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Catch up on coronavirus stories and special reports, curated by Mike Allen everyday

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Steven Dillingham on Jan. 14. Photo: Mark Wilson/Getty Images

Census Bureau Director Steven Dillingham announced his resignation on Monday, ending his term nearly a year before it ends.

Why it matters: Dillingham's resignation comes a week after multiple employee whistleblowers told the bureau's internal watchdog that they were under pressure to gather and publish rushed data on documented and undocumented immigrants.

  • Bureau employees said they were concerned that the data would be inaccurate, did not fully understand what they were being asked to analyze, and that "incomplete data could be misinterpreted, misused or otherwise tarnish the Bureau's reputation," the Commerce Department told Dillingham in a Jan. 12 memo.

Where it stands: In a Jan. 14 response letter to the agency, Dillingham said that those involved in the data collection were to "stand down" and stop data reviews.

What he's saying: "None of us could anticipate that as we fully launched the 2020 Census, a global health crisis would upend a schedule and plans which had been carefully constructed over a decade," he said in a farewell letter to his colleagues.

  • "Nor would we anticipate the impact this crisis would have on our numerous vital household surveys and economic products which guide decisions across the public, private, and not-for-profit sector."

The big picture: The Supreme Court in December dismissed a challenge against Trump's attempt to exclude undocumented immigrants from influencing congressional apportionment determined by the 2020 Census.

  • As noted by the New York Times, the White House installed four high-ranking political appointees in the bureau while it pushed for a count of undocumented immigrants.

Go deeper

Mike Allen, author of AM
Jan 21, 2021 - Politics & Policy

Biden-Harris, Day 1: What mattered most

President Joe Biden and first lady Dr. Jill Biden arrive at the North Portico of the White House. Photo: Alex Brandon-Pool/Getty Images

The Axios experts help you sort significance from symbolism. Here are the six Day 1 actions by President Biden that matter most.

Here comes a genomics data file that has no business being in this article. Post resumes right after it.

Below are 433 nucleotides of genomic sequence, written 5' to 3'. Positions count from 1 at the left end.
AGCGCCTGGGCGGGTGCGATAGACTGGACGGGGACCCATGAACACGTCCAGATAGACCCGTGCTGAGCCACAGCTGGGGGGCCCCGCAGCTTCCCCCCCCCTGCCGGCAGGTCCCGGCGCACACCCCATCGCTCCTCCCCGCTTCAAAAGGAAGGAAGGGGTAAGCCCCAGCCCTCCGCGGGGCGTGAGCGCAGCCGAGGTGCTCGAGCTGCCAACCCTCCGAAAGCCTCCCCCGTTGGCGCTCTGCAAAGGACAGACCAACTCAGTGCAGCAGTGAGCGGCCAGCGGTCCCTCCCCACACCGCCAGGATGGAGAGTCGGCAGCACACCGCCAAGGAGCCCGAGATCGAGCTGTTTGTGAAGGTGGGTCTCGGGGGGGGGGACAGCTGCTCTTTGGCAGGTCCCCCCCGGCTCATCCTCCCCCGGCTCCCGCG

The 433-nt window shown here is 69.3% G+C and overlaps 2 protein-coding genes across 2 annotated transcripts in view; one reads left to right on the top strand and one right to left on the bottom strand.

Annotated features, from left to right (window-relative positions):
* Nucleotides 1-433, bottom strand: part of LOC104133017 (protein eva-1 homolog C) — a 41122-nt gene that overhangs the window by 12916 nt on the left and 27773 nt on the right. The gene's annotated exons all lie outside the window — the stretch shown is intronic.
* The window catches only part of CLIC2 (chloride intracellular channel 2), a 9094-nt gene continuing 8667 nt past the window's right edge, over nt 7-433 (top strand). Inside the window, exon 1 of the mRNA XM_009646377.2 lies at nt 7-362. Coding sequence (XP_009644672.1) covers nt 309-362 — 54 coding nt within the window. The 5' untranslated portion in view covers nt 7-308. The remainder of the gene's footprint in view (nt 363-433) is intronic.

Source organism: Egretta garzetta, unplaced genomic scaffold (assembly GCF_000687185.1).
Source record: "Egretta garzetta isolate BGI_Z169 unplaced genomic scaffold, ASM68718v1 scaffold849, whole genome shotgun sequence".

Driving the news: Today, on his first full day, Biden translates his promise of a stronger federal response to the pandemic into action — starting with 10 executive orders and other directives, Caitlin Owens writes.

42 mins ago - World

Netanyahu campaigns against Biden's plan to save Iran deal

Netanyahu campaigns at a gym last month. Photo: Pool/AFP via Getty

Israeli Prime Minister Benjamin Netanyahu indirectly criticized the Biden administration for its intention to return to the Iran nuclear deal and told his supporters he was prepared to "stand against the entire world" to stop it.

Why it matters: This is a major change of tune for Netanyahu, who had been careful in his statements on the Iran deal and avoided publicly criticizing President Biden. The statement was part of Netanyahu's attempt to rally his base ahead of Israel's election on March 23.

Updated 1 hour ago - Politics & Policy

Coronavirus dashboard

Illustration: Aïda Amer/Axios

  1. Tech: "Fludemic" model accurately maps COVID hotspotsVirtual doctor's visits and digital health tools take off.
  2. Politics: Schumer says Senate will stay through weekend to vote on COVID relief — Republican governor of West Virginia says there's no plan to lift mask mandate.
  3. World: Canada vaccine panel recommends 4 months between doses.
  4. Business: Firms develop new ways to inoculate the public.
  5. Local: Ultra-rich Florida community got vaccinations in January.